Wednesday, February 03, 2016

be creative despite reality

I've been sharing my basic approach to managing my day as well as my philosophy around it which comes down to this: ritual and systems. I want to make my life as easy as possible so I can expend my energy into making art. So let's get down to the nitty gritty. How do I deal with the nasty, boring bits of running a creative business-- social media, admin, bookkeeping, email, etc?

These parts, which many of us see as a distraction from our real business of making art, is still part of our business. Every hour you put into it is part of your regular work week. I used to think that that part was "extra" and not really important to who I was as an artist-- going to the studio and making stuff was the most important part.

I have a quote on my wall in the studio from Lorne Michaels, who has gotten the best work out of some of the best comedy minds from the last 40 years. The quote says, "True creativity needs boundaries". What that means to me is that I have to rub up against the demands reality makes on me every day, and I have to figure out how to be creative despite reality. Taking care of the business end of things is me working within boundaries, and it makes me a better artist because I can get more of my work out there into the world. So don't think of managing your business as a limitation that cuts into your creativity, think of it as a boundary that you need to be creative.

Let's start with accounting and books since everyone hates that the most.

I set my calendar to remind me to do my books every month on or around the 15th. By then all of my statements from the last month have been issued and I can take a look at everything. I use Outright software for bookkeeping and I really like it. It's easy, takes no special technical knowledge, and while it's not free, it's not that expensive.  It grabs all of my income and expenses from all of my business accounts including PayPal, so with the push of a couple of buttons  I know exactly what is coming in and what is going out. I can also use it to issue online invoices. My monthly bookkeeping usually takes about an hour, and once I get over the dread of doing it, I actually enjoy it. It's fun.

Admin is a daily task, which is mostly managing orders and communicating with customers. I have a system with email:

  1.  Open email.
  2.  Delete as much as I can.
  3.  Answer every query as quickly as possible. 
  4. Close email.
 This will take me 1-2 hours. When I'm done with email in the morning, I'm pretty much done with it for the day. I will check it at lunch to see if there is something important, and same in the evening, but anything that can be put off for the next morning, I put off. I think answering a customer within 24 hours is a good goal rather than trying to answer emails as they come in. Checking and answering email throughout the day is pretty distracting, especially in the studio, so I keep a lock on it. My phone has most notifications turned off so I don't get pinged throughout the day.

Then there is social media, which for me is not only the public platforms many of us use like Instagram and FB, but also includes my monthly newsletter and things like this blog. I spend probably 3 hours a month getting my newsletter ready, and each post I write on the blog takes about 3-4 hours total. I think artists should incorporate social media into their routine and not just use it willy-nilly, because you end up spending way too much time on it. But... like many people, I love connecting with the world through social media, and it is hard keeping it in check. I know there are a lot of apps out there to help you schedule posts and send them out across platforms, but I am more plodding about it.  I try to post as often as I can about my work, but noodling around on it is something I try to use as a reward for myself and not just as a constant indulgence. I know that when I am going down a social media rabbit hole, I am bored, uninspired, and/or procrastinating. It's an awareness I had to develop over time, and it helps me manage myself.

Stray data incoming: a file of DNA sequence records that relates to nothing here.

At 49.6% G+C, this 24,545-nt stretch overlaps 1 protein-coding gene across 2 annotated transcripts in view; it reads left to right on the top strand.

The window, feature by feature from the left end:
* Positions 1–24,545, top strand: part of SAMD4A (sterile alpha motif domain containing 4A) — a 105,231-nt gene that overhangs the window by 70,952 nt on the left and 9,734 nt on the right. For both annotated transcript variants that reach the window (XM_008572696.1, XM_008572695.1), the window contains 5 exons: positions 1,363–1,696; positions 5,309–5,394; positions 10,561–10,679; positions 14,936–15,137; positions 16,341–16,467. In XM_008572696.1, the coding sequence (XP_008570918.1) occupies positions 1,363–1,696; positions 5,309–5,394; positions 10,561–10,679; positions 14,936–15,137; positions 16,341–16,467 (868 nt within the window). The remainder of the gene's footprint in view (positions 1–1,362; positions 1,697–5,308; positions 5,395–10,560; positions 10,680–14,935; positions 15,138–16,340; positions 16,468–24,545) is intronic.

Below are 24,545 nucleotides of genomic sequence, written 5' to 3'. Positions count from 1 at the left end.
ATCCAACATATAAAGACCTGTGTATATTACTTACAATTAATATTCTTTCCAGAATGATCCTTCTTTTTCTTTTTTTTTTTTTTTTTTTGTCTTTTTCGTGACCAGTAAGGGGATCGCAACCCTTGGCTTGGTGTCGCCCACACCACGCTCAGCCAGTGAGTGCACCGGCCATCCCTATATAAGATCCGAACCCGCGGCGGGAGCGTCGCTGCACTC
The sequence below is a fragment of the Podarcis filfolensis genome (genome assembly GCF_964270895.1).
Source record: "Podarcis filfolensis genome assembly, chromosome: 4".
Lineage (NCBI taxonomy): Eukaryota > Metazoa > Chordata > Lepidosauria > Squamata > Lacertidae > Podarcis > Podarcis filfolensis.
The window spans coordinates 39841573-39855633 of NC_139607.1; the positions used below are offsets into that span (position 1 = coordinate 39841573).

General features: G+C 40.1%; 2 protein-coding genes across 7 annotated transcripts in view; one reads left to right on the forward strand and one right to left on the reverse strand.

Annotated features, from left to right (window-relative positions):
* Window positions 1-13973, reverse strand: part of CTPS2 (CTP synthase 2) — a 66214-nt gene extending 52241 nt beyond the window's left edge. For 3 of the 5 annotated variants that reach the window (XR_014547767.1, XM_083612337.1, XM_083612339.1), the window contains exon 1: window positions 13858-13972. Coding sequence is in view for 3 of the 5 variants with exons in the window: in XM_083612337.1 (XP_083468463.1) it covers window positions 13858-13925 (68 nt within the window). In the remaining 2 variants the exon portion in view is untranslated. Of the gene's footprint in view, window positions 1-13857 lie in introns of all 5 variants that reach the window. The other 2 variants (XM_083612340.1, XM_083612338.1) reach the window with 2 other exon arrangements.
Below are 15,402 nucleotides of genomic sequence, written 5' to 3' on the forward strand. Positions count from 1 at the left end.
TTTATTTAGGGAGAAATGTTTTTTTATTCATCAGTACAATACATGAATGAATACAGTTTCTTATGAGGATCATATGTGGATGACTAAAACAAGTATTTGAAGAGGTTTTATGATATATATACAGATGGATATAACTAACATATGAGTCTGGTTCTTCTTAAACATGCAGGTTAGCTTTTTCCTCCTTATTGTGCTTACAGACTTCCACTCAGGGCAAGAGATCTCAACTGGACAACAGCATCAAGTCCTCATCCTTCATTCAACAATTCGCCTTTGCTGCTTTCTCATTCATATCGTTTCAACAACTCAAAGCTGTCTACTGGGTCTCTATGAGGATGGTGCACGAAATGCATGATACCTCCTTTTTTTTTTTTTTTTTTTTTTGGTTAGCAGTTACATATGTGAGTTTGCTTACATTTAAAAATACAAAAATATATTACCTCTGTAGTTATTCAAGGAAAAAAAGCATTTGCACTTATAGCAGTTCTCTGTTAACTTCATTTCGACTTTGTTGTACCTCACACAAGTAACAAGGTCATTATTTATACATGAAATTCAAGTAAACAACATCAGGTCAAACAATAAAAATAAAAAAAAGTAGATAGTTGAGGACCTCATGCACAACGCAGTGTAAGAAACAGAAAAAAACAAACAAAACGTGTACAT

All in all, I work anywhere from 6 to 9 hours a day (not including my 30-90 minute lunch), and I dedicate about 25% of that to the things that happen outside of the studio. I do not work weekends except for emergencies and holiday time.

I've said it before and I will say it again: it's never to early to start managing your business in a professional way, and it's never too late either.

Tuesday, January 26, 2016

daily rituals

This is my second post in my series about how to manage the schedule of a creative business. If you missed my first post, read it!

 There has been a lot of interest lately in the daily ritual of artists and writers. I think it is a bit of a mystery how creative types manage to discipline themselves enough day after day to actually get their work done, while also indulging their creative whims that help fuel the work they do.  And making your way in the world as an artist, which means doing your own thing on your own terms, takes lots of discipline and self-control.

All of us want to be in the studio, but many of us have a hard time getting in there consistently and as I pointed out in my last post, consistency is key to running a successful creative business. So many things to do to prepare ourselves properly before we step into our creative space, so many cute cat pics to look at first.  The way to address this problem is with a daily ritual that will help you transition into your studio smoothly and without fuss, day after day.

The reason for the daily ritual is three fold:

  • One, it sets a daily pattern that alerts your brain to the fact that we are going to do some familiar and routine things, and then we are going to the studio. You're brain doesn't have as much of a chance to dream up exciting capers and out-of-studio adventures because you've given it notice that we are not doing that today, we're going to the studio and focusing on work. 

  • Two, a daily routine eliminates the need to make decisions about petty things and uses that brain power for more important things. It may seem silly, but it's well documented that humans only have the capacity to make so many good decisions in a day, and you don't want to use them up on mundane things, like what to eat for breakfast.